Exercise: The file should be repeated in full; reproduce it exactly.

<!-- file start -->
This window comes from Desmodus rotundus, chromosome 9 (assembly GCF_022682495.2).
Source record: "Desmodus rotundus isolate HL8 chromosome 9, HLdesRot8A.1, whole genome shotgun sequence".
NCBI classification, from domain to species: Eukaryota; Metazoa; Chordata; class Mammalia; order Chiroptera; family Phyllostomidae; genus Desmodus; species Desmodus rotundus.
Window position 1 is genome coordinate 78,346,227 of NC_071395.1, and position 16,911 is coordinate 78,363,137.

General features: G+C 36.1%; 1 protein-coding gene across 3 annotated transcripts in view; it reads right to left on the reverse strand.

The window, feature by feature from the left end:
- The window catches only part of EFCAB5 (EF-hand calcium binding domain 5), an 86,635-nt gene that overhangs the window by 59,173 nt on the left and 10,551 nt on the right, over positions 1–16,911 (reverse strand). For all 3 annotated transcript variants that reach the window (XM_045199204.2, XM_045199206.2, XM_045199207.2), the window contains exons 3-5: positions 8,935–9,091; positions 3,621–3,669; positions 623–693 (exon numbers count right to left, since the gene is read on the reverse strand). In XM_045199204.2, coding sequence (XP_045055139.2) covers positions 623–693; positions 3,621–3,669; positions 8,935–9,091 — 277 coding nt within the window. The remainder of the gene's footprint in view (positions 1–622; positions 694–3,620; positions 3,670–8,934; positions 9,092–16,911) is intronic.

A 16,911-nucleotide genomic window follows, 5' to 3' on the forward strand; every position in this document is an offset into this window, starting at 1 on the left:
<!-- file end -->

This window comes from Desmodus rotundus, chromosome 9 (assembly GCF_022682495.2).
Source record: "Desmodus rotundus isolate HL8 chromosome 9, HLdesRot8A.1, whole genome shotgun sequence".
NCBI classification, from domain to species: Eukaryota; Metazoa; Chordata; class Mammalia; order Chiroptera; family Phyllostomidae; genus Desmodus; species Desmodus rotundus.
Window position 1 is genome coordinate 78,346,227 of NC_071395.1, and position 16,911 is coordinate 78,363,137.

General features: G+C 36.1%; 1 protein-coding gene across 3 annotated transcripts in view; it reads right to left on the reverse strand.

The window, feature by feature from the left end:
- The window catches only part of EFCAB5 (EF-hand calcium binding domain 5), an 86,635-nt gene that overhangs the window by 59,173 nt on the left and 10,551 nt on the right, over positions 1–16,911 (reverse strand). For all 3 annotated transcript variants that reach the window (XM_045199204.2, XM_045199206.2, XM_045199207.2), the window contains exons 3-5: positions 8,935–9,091; positions 3,621–3,669; positions 623–693 (exon numbers count right to left, since the gene is read on the reverse strand). In XM_045199204.2, coding sequence (XP_045055139.2) covers positions 623–693; positions 3,621–3,669; positions 8,935–9,091 — 277 coding nt within the window. The remainder of the gene's footprint in view (positions 1–622; positions 694–3,620; positions 3,670–8,934; positions 9,092–16,911) is intronic.

A 16,911-nucleotide genomic window follows, 5' to 3' on the forward strand; every position in this document is an offset into this window, starting at 1 on the left: